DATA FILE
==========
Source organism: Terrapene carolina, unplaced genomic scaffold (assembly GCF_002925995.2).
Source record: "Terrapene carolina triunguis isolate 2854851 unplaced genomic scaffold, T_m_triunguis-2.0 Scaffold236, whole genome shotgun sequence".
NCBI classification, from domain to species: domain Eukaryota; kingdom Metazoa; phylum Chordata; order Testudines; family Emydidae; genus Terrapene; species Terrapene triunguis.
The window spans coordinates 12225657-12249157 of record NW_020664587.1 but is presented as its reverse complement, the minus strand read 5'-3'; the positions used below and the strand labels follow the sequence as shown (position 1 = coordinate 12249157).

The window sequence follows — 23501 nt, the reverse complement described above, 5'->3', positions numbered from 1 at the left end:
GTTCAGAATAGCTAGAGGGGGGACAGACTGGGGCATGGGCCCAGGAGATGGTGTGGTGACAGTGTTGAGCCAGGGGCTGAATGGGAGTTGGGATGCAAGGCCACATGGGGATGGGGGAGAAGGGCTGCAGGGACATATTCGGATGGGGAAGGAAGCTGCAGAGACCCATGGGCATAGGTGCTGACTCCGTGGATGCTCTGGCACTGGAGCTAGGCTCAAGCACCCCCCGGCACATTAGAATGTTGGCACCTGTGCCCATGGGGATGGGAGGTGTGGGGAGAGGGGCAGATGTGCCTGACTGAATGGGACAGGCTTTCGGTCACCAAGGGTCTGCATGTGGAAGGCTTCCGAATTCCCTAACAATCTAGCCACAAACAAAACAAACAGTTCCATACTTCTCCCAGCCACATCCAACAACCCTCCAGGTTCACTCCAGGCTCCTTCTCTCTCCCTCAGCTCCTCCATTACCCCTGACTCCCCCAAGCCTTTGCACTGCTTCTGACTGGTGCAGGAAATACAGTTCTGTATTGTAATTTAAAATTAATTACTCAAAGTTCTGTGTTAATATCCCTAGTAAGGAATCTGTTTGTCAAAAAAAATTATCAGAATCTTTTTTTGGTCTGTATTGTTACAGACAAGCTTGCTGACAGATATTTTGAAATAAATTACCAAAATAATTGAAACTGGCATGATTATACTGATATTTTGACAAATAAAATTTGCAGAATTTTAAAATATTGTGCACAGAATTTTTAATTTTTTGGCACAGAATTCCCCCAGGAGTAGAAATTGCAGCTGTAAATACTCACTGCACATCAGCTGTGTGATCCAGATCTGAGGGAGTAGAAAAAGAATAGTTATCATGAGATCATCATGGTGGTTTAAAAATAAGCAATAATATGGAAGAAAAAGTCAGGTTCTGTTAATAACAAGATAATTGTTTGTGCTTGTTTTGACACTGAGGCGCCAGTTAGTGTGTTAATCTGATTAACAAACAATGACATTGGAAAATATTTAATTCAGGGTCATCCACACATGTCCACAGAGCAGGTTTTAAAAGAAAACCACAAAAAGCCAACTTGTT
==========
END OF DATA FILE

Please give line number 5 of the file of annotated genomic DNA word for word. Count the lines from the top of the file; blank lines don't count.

The window sequence follows — 23501 nt, the reverse complement described above, 5'->3', positions numbered from 1 at the left end: